Face wash for oily, acne-prone skin

How to find the best acne cleanser for your skin type

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Curology Team
Sep 14, 2019 · 3 min read

We’re here to share what we know — but don’t take it as medical advice. Talk to your medical provider if you have questions.

Wouldn’t it be great if getting rid of acne was as easy as just washing your face? If only it were that simple! If you have oily skin and acne, you might feel like your skin is out of control. That’s why we’re here to help you find the best cleanser for oily, acne-prone skin.

Wait, what’s my skin type?

The best face wash for acne depends on your skin type, which (newsflash!) changes on you from one week to the next. Your skin may be dry one day, oily or combination the next. What makes it change its mind? It could be hormones, your diet, or the time of the year. Your skin type may even be different on different parts on your face — you might have an oily T-zone, for example, but dry skin on your forehead. Luckily it’s not hard to figure out what your skin type is on any given day.

How to determine if your skin type is oily

STEP 1

Wash your face gently, wait an hour, then check out your skin in the mirror.

STEP 2

Pat a blotting paper (gently) on each area of your face: T-zone, forehead, chin, and cheeks. It can be hard to tell whether what you’re seeing on your skin is oil, shine, or just glowiness, so check the sheet each time you blot to see which part of your face was oilier.

STEP 3

Wait an hour. If oil has reappeared on your face, your skin type is likely oily skin or combination skin (if you’re only oily in certain places). “Normal” skin isn’t dry nor oily, but smooth and balanced.

Normal: Smooth, no signs of dry flakes or shiny oilOily: Slick and shiny, larger poresDry: Dry flakes, tight-feelingCombination: Oily T-zone, with normal-to-dry skin everywhere else (fun fact: most people actually have combination skin!)

The best face wash for oily acne-prone skin

If a gentle cleanser just isn’t cutting it for your oily skin, there are cleansers designed for acne-prone, oily skin available with stronger ingredients. Look for cleansers with benzoyl peroxide, alpha hydroxy acids (AHA, such as glycolic acid or lactic acid), or beta hydroxy acid (BHA, i.e., salicylic acid). These ingredients are helpful for controlling both oil and acne, but they can sometimes cause irritation for those with sensitive skin. If your skin is oily but not too sensitive, feel free to try some of these!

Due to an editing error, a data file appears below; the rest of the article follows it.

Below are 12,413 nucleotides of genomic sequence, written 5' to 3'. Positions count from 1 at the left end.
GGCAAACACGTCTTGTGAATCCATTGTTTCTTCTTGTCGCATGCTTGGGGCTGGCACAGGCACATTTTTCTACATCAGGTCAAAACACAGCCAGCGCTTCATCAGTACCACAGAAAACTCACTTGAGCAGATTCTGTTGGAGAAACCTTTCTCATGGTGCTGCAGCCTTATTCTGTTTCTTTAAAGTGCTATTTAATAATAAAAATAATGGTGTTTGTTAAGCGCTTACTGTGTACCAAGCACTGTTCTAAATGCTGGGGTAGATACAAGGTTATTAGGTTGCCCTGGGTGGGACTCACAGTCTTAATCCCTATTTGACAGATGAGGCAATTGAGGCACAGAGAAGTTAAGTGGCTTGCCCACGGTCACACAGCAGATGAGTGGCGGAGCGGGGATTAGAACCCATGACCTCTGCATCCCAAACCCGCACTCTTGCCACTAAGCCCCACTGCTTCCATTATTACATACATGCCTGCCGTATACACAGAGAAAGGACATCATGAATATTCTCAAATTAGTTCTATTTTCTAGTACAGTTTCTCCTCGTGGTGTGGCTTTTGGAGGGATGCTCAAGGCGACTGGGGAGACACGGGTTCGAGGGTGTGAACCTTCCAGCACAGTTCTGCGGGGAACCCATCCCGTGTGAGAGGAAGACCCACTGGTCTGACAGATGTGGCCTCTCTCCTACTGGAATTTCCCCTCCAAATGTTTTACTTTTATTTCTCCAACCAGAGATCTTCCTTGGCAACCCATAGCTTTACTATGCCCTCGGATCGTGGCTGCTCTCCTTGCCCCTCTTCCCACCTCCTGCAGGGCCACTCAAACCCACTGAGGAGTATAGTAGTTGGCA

We recommend…

How to check if any cleanser has pore-clogging or skin-irritating ingredients

CosDNA.com is such a valuable (free!) tool — it’s a must-have for your Bookmarks. We recommend using CosDNA.com to research your skincare products (including body washes and lotions) in their product database. Pull up and run the ingredient list through the “Analyze Cosmetics” section of their website. Once you click “Analyze”, look in the “acne” column — if there are any 3’s, 4’s, or 5’s, consider stopping using that product. Of course, these ratings are a guide; your (sk)individual reaction may vary.

Read more: How to use CosDNA.com to screen your skincare products

When in doubt, custom skincare is what it’s about

If a cleanser alone doesn’t seem to be enough for your acne-prone skin, it might be time to add on a custom formula of prescription ingredients with Curology. If you haven’t given us a try already, sign up for a free trial today and pay just $4.95 to cover the cost of shipping and handling on your first bottle of custom acne-fighting cream, plus a non-comedogenic cleanser and moisturizer paired with it if you wish! Just apply it at night, after cleansing your face, and let it do the work while you get some beauty sleep.

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